The sharp drop in residual values seems to be a result of a surge in supply, as off-lease vehicles become available, driving prices down.
Evercore ISI said in a note:
The development at Ford is aligned with details provided by the company. Interestingly, Ford Credit CFO Marion Harris remarked that "lower values... are not a reflection of demand, they really are just a [result of] supply". Hence, it would seem that a step-up in supply of vehicles coming off-lease explains the dramatic falls witnessed in September and October. And we suspect that the improvements seen more recently can be attributed to a more moderated supply.
Moody's: "The percentage of trade-ins with negative equity is at an all-time high, as is the average dollar amount of that negative equity."
In a note out March 27, Moody's highlighted what it called a "trade-in treadmill." In other words, auto lenders are choosing to roll negative equity at trade-in in to the next vehicle loan.
It looks a little like this:
- Car Buyer acquires a Truck 1 for $100, taking out a $80 loan to make the purchase.
- Truck 1 drops in value by half by the time Car Buyer decides to trade in.
- In that time, Car Buyer has only paid $10 of the loan, leaving him/her with $20 in negative equity ($80 loan minus $10 payment minus $50 trade-in)
- Car Buyer rolls the $20 negative equity in to the next loan on the next purchase.
From Moody's note:
The percentage of trade-ins with negative equity is at an all-time high, as is the average dollar amount of that negative equity. Lenders are increasingly faced with the choice of taking on greater risk by rolling negative equity at trade-in into the next vehicle loan. We believe they are increasingly taking this choice, resulting in mounting negative equity with successive new-car purchases. This "trade-in treadmill" generates higher loan to value ratios, slower principal amortization and higher loss severity when defaults occur.
Morgan Stanley: "Across prime and subprime ABS, 60+ delinquencies are currently printing at 0.54% and 4.51%, respectively, with the latter approaching crisis-era peak levels (4.69%)."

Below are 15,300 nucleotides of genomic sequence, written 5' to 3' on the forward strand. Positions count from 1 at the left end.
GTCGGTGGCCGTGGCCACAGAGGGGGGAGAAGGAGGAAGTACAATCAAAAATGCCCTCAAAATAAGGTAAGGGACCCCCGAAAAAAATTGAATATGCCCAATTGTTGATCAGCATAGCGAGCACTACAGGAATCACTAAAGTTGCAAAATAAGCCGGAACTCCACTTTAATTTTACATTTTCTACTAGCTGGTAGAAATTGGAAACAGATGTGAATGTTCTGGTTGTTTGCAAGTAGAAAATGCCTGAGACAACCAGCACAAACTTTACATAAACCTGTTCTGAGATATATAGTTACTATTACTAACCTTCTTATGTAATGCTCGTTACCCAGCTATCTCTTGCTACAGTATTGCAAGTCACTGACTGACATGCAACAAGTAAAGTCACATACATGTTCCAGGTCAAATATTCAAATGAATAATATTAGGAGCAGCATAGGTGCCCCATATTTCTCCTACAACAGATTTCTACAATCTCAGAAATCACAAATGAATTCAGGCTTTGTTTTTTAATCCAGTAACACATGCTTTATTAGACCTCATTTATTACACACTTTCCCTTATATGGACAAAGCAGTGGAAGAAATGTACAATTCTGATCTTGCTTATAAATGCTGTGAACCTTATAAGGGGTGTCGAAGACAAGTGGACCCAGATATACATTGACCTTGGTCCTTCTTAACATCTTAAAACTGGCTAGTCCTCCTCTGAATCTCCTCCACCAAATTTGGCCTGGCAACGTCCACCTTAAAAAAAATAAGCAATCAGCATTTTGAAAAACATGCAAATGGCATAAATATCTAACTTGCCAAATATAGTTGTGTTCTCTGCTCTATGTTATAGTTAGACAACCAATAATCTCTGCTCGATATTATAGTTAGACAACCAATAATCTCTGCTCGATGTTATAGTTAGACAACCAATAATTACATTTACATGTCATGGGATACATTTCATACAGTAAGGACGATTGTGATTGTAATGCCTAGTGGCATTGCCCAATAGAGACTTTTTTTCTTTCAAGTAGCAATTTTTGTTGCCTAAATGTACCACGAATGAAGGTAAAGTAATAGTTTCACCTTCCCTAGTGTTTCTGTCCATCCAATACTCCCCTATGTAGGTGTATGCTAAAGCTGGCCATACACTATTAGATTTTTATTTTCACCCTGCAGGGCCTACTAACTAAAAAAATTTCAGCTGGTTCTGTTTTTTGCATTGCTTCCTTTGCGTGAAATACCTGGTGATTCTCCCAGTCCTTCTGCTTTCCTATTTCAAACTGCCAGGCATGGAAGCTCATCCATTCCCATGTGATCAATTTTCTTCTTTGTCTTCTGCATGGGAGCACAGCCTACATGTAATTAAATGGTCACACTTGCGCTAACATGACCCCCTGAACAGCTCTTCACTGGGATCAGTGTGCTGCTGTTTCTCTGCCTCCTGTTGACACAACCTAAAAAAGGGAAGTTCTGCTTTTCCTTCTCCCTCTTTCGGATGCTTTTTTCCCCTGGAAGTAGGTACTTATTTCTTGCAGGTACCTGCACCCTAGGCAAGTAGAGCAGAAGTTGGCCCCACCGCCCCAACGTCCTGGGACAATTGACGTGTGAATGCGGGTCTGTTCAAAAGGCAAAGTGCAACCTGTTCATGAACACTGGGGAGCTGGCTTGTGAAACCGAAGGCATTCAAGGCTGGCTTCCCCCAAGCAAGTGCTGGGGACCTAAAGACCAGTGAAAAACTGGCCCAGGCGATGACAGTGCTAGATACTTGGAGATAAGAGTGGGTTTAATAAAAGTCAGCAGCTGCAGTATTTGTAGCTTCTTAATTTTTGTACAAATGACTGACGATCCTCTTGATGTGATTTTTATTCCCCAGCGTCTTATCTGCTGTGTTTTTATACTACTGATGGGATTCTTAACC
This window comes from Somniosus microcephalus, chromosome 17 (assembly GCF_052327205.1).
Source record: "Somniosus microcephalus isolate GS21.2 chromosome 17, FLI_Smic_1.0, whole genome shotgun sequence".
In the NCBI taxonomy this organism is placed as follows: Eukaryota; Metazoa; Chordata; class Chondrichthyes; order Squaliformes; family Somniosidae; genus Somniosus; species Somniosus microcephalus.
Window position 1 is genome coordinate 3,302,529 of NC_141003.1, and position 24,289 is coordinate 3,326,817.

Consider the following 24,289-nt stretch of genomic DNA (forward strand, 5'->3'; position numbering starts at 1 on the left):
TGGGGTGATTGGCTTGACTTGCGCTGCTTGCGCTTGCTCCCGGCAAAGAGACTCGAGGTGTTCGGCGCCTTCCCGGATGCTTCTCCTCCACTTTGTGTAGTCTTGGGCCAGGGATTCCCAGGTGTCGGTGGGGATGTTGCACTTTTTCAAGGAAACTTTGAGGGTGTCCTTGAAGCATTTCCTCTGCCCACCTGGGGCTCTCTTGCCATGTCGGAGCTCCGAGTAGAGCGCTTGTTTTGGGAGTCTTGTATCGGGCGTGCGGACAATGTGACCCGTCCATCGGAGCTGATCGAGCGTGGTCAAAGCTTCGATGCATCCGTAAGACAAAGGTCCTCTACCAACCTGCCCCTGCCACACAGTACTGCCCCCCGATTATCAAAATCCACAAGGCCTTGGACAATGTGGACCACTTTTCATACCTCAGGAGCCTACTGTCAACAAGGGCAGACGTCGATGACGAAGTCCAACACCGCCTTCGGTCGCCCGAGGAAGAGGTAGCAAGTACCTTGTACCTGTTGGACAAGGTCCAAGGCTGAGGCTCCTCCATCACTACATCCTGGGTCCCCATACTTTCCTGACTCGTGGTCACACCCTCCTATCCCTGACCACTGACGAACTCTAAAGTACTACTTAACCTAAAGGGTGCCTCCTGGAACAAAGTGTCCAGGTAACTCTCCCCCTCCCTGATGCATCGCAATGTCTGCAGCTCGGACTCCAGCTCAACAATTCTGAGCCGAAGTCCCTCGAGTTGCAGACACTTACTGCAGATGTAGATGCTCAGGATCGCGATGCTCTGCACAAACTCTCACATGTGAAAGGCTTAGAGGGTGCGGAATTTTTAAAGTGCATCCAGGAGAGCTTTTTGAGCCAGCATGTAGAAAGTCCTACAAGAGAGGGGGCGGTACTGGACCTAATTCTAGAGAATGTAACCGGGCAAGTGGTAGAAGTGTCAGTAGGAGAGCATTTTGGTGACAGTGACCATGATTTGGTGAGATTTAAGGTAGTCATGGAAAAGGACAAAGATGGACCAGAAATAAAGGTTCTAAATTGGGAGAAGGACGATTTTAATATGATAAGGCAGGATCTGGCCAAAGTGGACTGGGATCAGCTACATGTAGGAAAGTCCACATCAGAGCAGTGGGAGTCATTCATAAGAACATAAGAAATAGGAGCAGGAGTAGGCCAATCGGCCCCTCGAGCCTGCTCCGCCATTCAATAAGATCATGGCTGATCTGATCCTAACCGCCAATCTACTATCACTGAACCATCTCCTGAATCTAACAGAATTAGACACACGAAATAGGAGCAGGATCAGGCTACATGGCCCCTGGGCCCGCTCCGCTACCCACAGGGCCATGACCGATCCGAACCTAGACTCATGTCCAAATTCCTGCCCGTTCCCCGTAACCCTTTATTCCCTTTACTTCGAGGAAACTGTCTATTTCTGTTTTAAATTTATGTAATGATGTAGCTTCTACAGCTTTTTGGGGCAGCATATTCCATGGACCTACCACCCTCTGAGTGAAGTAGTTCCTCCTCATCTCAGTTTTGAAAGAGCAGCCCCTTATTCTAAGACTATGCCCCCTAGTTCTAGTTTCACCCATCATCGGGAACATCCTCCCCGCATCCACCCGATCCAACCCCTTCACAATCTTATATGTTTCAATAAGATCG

Asset-backed securities based on auto loans are showing signs of stress, with the subprime auto ABS delinquency rate closing in on crisis-era peak levels.
Here's Morgan Stanley:
"Across prime and subprime ABS, 60+ delinquencies are currently printing at 0.54% and 4.51%, respectively, with the latter approaching crisis-era peak levels (4.69%). Default rates are also picking up in similar fashion (prime: 1.52% ; subprime: 11.96%), printing close to crisis levels. While prime severities slowly crept past 50% recently, subprime severities have breached 60%, a level we haven't seen since late 2009. With both default rates and loss severities trending up, it is no surprise to see annualized net loss rates moving in the same direction."
Morgan Stanley: "The securitization market has become more heavily weighted toward deals that we would consider deep subprime."
A key driver of the increasing delinquency rate is a spike in the proportion of "deep subprime" deals, or those with an average FICO score of less than 500.
Here's Morgan Stanley:
"The securitization market has become more heavily weighted toward deals that we would consider deep subprime - those with a weighted average FICO score below 550. In fact, since 2010, the share of Subprime Auto ABS origination that has come from these deep subprime deals has increased from 5.1% to 32.5%. This growth has been augmented, if only slightly, by the emergence of new deep subprime lenders - those who had not issued a deal before 2012."